Jason Motte 2016 79 73 -0.3
Chad Qualls 2016 40 9 -0.1
Mike Dunn 2017 74 69 -0.1
Greg Holland 2017* 74 79 1.1
Wade Davis 2018 51 90 0.2
Jake McGee 2018 80 57 -0.6
Bryan Shaw 2018 75 90 -0.5
José Mujica** 2020 N/A N/A -0.3
SOURCE: Baseball Savant
* – Baseball Savant only provides percentiles back to 2014, so Kendrick’s parenthetical values are from the 2015 season.
** – Mujica only pitched 4 innings in 2020 and did not meet the minimum PA requirement.

No, it appears the Rockies have not been making a point of targeting pitchers that may be less affected by the move to Coors. This is accentuated by Wade Davis, who received the largest contract of this group while having fastball attributes in stark contrast to the ones in question. The players acquired recently via trade reiterate the same point.

During the 2020 season, Colorado acquired Mychal Givens via trade, and his fastball is consistently spun in the 80th percentile. In the 2021 offseason, the Rockies traded for yet another pitcher with a high-spin fastball, Robert “Bob Steve” Stephenson, whose stuff didn’t hold up in Cincinnati and isn’t particularly likely to find success further from sea level.

Last and certainly not least is the man so unfortunate as to be forever tied to a disastrous trade, Austin Gomber. He certainly has a low-spin fastball, so he fits half the mold of a “potentially decent Rockies pitcher,” but he wasn’t exactly cheap, running up a cost of fifty million American dollars and one Nolan Arenado.

In the following table are the pitchers who faced at least 200 batters from 2019-2020 with the greatest difference between their fastball velocity percentile and fastball spin rate percentile. Some of these players may fly under the radar due to their less impressive fastball rise but could be useful to the Rockies because their stuff is in theory less affected by the mountain air relative to their peers.

Velo-Spin Percentile Difference, 200+ PA, 2019-2020
Player PA FB Velo Percentile FB Spin Percentile Difference
Luis Garcia 323 96 13 83
Diego Castillo 379 94 12 82
Hector Rondón 354 90 10 80
Jimmy Cordero 270 94 16 78
Joe Kelly 268 99 22 77
Noah Syndergaard 825 98 25 73
Luis Castillo 1073 95 23 72
Zack Britton 321 78 7 71
Anthony Bass 289 79 9 70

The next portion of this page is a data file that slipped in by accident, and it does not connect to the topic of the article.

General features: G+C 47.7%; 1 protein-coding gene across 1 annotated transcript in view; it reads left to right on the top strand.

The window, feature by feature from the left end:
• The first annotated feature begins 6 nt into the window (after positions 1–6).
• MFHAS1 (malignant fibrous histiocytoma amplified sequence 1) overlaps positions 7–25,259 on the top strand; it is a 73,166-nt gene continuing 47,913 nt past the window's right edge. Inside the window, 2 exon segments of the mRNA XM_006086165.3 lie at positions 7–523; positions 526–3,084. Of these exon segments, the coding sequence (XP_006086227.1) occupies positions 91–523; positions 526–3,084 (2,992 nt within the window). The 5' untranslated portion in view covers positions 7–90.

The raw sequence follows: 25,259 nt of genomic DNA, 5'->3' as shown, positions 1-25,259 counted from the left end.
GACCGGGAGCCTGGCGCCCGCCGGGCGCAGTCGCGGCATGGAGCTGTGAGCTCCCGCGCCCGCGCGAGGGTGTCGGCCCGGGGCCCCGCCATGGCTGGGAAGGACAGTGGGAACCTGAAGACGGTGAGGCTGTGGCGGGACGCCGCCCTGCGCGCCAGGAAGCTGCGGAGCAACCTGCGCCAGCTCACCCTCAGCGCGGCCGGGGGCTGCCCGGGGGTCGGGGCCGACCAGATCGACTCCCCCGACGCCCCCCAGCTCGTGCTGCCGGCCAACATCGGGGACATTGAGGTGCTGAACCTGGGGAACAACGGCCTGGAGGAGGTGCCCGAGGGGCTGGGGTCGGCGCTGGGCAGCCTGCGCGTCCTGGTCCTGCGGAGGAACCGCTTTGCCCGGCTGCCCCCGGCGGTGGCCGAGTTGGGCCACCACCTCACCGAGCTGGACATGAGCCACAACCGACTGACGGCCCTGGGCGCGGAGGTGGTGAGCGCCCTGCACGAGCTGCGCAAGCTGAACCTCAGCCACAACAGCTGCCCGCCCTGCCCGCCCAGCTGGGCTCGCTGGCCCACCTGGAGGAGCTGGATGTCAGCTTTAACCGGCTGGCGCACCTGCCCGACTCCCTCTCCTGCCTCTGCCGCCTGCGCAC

Tayron Guerrero 216 100 31 69
Jonathan Hernández 203 97 31 67
Jairo Díaz 351 89 23 66
Luis Perdomo 370 67 3 65
Josh Hader 367 79 15 64
Clay Holmes 246 72 8 64

Gray ranks 21st on this list, Márquez 30th, and Senzatela 41st out of 450 pitchers. If the PA minimum is raised to 450, all three rank in the top 10 of 164 pitchers.

Obviously many of these pitchers (namely Syndergaard, Luis Castillo, Britton, and Hader) don’t fall into the cheap and/or available category. However, five of the guys on this list (Garcia, Rondon, Bass, Perdomo, and Holmes) were free agents just this offseason.

This of course isn’t to say that any or all of these pitchers is going to excel in 2021 or even that they would prevent the Rockies from losing 100 games this year. But for a franchise that is even more perpetually in need of pitching than most teams, finding these types of guys at the margins that can help assuage the geographical disadvantage is imperative to competing in a hellacious division, or at least shedding the role of a laughingstock. Hopefully Bridich and his increasingly sparse front office realize this before jettisoning German Márquez off to greener pastures.





newest oldest most voted
feddy
Member

good stuff

Jim
Member
Member
Jim

VERY interesting. Jeff?

Lanidrac
Member
Lanidrac

Nice analysis, but don’t forget that pitching at Coors Field is about more than just fastballs. Pitchers more likely to succeed there are those who rely more on fastballs (and their variants except maybe splitters) and change-ups in general over breaking pitches. When they do throw breaking pitches, a slider tends to work at least better than a curveball. Although, I’m not sure how effective a knuckleball would be. It would have less movement like any other breaking pitch; but I think its greatest asset, the unpredictability of its movement, should remain mostly unaffected. Does anyone have any data on… Read more »